Posted by Jonathan Maus (Publisher/Editor) on April 25th, 2018 at 10:33 am
A biking and walking path on the Bridge of the Gods took a big step forward last month.
In March, the Port of Cascade Locks and the Pacific Coast Trail Association (in cooperation with the United States Forest Service, Washington Department of Transportation, Friends of the Columbia Gorge, and City of Stevenson, WA) turned in a proposal (PDF) to the Federal Highway Administration requesting $934,000 for a planning study that would lead to the construction of the project.
The bridge is a major part of tourism in the area and it services as a key link in the transportation network. It’s the access point for the popular Pacific Crest Trail, West End Transit bus service, two Scenic Byways, and other significant trails. Unfortunately, the bridge is narrow at just 22 feet-wide, has no shoulders or sidewalks, and is quite unnerving to use — even in a car!
Port of Cascade Locks Manager of Bridge Operations Ryan Vollans told us today via email that, “The Port feels strongly that this project greatly enhances pedestrian and bicycle safety at the Bridge and this improvement has been necessary for some time.”
Here’s an excerpt from the proposal:
The bridge is unsuitable for safe pedestrian traffic with a narrow 22-foot roadway lacking even minimal shoulders. It is a perilous situation for pedestrians to safely access then cross this narrow bridge, 1/3 mile long, with nothing to separate them from traffic, and the water visible under their feet 140 feet below the steel grate. Safety risks increase when tractor-trailers must swerve to go around pedestrians into oncoming traffic, and other motorists are sometimes paying more attention to the scenic views than to the road.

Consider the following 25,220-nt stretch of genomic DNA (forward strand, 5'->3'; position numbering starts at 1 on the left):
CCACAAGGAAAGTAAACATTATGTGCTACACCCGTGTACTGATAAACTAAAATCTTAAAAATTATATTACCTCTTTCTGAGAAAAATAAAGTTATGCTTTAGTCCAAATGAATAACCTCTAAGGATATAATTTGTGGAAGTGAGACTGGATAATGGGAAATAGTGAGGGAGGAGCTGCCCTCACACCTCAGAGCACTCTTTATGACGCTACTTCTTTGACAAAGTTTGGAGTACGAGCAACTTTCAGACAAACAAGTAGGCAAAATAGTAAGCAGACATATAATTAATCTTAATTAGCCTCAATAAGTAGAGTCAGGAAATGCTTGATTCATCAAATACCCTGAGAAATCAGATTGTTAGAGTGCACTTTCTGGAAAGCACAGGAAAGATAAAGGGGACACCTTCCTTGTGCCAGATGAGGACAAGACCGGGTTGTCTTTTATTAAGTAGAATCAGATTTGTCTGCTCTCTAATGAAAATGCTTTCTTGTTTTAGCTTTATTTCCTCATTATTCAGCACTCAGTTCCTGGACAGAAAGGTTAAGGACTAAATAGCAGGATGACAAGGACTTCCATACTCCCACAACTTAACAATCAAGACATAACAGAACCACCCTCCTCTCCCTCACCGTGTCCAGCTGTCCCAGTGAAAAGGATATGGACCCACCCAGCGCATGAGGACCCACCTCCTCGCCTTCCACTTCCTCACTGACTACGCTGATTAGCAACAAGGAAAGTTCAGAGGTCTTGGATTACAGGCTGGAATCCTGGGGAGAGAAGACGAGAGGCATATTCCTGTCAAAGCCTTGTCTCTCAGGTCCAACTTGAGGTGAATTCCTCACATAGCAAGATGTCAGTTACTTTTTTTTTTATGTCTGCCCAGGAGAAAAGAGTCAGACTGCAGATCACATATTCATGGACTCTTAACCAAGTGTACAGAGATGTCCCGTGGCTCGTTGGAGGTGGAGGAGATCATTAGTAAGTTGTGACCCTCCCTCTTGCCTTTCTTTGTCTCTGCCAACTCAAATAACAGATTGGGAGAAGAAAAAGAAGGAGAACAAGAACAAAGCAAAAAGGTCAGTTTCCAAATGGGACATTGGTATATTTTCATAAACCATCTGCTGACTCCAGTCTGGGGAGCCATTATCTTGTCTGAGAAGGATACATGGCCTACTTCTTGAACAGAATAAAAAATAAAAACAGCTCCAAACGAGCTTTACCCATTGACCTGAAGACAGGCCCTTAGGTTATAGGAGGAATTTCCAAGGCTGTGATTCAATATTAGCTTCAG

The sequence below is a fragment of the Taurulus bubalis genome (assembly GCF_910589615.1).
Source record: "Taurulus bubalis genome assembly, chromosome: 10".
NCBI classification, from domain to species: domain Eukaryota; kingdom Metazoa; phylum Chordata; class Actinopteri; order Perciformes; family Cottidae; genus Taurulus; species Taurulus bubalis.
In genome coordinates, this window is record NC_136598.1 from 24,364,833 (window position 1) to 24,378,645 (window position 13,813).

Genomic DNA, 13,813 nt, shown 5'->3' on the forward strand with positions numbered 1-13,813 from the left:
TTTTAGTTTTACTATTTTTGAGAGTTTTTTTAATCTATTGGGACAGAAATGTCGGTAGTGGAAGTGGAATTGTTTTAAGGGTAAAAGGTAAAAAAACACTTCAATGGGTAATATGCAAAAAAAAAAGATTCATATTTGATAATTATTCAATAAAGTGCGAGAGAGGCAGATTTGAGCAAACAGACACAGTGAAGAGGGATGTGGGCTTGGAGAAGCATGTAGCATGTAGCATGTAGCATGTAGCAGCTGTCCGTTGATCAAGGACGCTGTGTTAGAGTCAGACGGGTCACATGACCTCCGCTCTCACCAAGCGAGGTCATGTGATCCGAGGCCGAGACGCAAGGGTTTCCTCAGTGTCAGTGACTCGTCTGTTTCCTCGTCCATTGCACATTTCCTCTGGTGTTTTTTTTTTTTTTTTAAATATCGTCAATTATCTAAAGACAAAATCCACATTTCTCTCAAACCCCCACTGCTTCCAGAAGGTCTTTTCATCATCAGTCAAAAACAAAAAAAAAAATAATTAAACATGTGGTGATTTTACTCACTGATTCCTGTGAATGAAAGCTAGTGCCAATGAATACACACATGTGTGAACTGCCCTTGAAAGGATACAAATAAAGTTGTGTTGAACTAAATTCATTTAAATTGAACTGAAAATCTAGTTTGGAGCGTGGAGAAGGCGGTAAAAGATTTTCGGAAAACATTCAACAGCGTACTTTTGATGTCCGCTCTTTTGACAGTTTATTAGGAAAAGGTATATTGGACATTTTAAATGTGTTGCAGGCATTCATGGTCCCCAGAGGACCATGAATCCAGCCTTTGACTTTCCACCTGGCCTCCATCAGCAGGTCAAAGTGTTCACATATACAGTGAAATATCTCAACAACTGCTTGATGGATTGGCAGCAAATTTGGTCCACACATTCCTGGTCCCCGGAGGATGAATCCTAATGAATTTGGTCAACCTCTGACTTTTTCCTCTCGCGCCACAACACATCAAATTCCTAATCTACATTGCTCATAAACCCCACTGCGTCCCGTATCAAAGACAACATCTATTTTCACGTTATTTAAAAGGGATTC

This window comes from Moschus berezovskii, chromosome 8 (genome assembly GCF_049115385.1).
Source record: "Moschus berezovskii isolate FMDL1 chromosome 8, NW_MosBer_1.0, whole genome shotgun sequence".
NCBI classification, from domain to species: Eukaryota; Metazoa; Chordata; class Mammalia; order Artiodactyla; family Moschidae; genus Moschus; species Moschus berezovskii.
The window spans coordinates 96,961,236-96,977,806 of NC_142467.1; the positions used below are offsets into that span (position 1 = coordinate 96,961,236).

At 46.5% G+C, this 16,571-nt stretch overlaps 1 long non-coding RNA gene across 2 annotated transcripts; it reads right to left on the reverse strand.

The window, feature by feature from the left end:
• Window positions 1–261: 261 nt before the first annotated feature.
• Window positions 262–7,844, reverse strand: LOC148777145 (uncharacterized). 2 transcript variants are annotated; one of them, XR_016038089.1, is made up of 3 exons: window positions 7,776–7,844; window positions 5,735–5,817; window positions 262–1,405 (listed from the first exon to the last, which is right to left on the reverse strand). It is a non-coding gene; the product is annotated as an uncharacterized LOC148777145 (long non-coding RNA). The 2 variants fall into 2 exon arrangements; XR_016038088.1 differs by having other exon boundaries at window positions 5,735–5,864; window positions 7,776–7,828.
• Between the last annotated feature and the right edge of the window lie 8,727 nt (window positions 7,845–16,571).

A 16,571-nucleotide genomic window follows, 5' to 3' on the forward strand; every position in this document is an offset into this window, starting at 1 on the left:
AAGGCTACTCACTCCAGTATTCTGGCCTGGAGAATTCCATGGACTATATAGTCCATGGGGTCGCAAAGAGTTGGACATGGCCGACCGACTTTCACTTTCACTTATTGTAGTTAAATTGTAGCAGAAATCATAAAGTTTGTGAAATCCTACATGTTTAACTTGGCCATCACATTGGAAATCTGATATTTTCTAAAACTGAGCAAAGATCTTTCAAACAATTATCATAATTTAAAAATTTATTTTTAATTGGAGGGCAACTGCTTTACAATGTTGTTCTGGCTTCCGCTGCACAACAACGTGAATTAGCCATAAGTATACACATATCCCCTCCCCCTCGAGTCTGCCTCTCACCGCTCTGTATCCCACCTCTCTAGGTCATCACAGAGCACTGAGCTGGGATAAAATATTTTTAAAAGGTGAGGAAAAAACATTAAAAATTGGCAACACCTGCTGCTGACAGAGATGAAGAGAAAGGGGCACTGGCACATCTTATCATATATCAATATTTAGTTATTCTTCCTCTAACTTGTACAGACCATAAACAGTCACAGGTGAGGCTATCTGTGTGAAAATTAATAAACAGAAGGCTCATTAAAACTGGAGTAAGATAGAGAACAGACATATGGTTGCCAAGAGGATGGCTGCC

Despite that, the number of people who walk across the bride has risen significantly in the past four years nearly doubling between 2014 and 2017 (from 4,700 to 7,800 respectively).
In addition to a cantilevered path, the project — estimated to cost between $15 and $25 million — would include a seismic retrofit, new paths connecting nearby trails to the bridge, and safety upgrades to cross adjacent highways (see image below).
A story in today’s Oregonian reported that the project has major backing by from Oregon and Washington’s congressional delegation. A 2017 bill that would have directed the Oregon Department of Transportation to begin the project, didn’t make it out of committee.
The Port and its partners seek funding through the Federal Lands Access Program. If chosen, it would allow the Port to select a final bridge design, study environmental impacts, refine cost estimates, and get the project ready for future funding. The proposal is being evaluated now and Vollans says they expect a final decision to be made in August or September of this year.
Vollans says if the current schedule holds, the new path and other upgrades would be completed by 2024.
With a big push for carfree travel in the Columbia River Gorge, this project can’t happen soon enough. Stay tuned for opportunites to weigh in with your comments.
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